Magawa, the landmine detection rat who was awarded a gold medal for his bravery, has died aged eight.
The African giant pouched rat was trained to sniff out chemical compounds in explosives across Cambodia and went on to have an illustrious five-year career which saw him uncover more than 100 of the devices.
APOPO, a Belgium-registered charity based in Tanzania that trained the 1.2kg rodent, confirmed on Tuesday that Magawa had passed away "peacefully" at the weekend of natural causes.
"Magawa was in good health and spent most of last week playing with his usual enthusiasm, but towards the weekend he started to slow down, napping more and showing less interest in food in his last days," the charity said in a statement.
"Magawa had recently celebrated his birthday in November, reaching the grand old age of 8."
Bred in Tanzania in 2013, the giant pouched rodent became the charity’s most successful hero rat, having cleared more than 141,000 square metres of land – the equivalent of 20 football pitches.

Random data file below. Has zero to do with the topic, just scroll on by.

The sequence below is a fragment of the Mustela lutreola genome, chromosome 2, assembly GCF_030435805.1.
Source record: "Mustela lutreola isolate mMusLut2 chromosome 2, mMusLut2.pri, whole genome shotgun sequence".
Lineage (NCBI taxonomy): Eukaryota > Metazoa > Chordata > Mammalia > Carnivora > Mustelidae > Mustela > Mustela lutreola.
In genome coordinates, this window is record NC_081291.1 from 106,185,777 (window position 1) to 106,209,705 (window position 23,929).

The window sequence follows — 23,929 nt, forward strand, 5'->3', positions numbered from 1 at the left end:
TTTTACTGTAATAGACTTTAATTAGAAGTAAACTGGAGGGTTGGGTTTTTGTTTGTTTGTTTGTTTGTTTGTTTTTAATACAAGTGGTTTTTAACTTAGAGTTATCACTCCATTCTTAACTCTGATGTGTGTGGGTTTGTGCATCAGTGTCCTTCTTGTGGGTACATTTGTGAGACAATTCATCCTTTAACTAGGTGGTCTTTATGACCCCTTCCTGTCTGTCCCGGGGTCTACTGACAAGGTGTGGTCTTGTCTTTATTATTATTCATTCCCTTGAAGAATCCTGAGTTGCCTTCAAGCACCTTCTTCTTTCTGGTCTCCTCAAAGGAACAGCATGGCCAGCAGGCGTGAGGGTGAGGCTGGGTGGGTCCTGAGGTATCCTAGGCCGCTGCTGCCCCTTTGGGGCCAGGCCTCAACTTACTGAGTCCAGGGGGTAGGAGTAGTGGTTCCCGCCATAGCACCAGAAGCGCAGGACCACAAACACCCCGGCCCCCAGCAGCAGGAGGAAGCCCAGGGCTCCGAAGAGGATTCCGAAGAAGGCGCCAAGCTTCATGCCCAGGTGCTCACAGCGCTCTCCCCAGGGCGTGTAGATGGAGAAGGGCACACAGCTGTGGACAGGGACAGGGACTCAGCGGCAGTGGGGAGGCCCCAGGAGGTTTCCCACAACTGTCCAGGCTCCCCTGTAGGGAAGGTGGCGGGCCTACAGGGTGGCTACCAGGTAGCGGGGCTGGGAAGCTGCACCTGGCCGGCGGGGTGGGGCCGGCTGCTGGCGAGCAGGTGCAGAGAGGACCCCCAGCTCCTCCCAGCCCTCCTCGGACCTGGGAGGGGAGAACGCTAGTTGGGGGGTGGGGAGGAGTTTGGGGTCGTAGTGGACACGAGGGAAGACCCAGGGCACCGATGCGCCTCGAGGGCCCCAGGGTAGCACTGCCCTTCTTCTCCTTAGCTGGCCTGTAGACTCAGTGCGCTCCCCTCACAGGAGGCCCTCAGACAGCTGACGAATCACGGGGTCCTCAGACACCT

In September 2020, ITV News Correspondent Martha Fairlie reported on the incredible work of the landmine-sniffing hero rat
He was able to alert human handlers about the mines so they could be safely removed in Cambodia, where there is believed to be up to six million landmines.
"Every discovery he made reduced the risk of injury or death for the people of Cambodia," said APOPO, which has been raising animals to detect landmines and tuberculosis since the 1990s.
In 2020, Magawa was formally recognised for his "life-saving devotion to duty" as he was presented with a miniature PDSA Gold Medal, the animal equivalent of the George Cross.
It was the first rat in the charity’s 77-year history to receive such an award.
Magawa was able to search the area of a tennis court in 30 minutes, something that would take a human with a metal detector up to four days.
The rats - which had to undertake a years worth of training before being certified - work for around half an hour a day, in the early morning. Once they detect a landmine, they scratch the top, which alerts their human handlers.
Following years of valiant service, Magawa retired last June, after "slowing down" as he approached old age.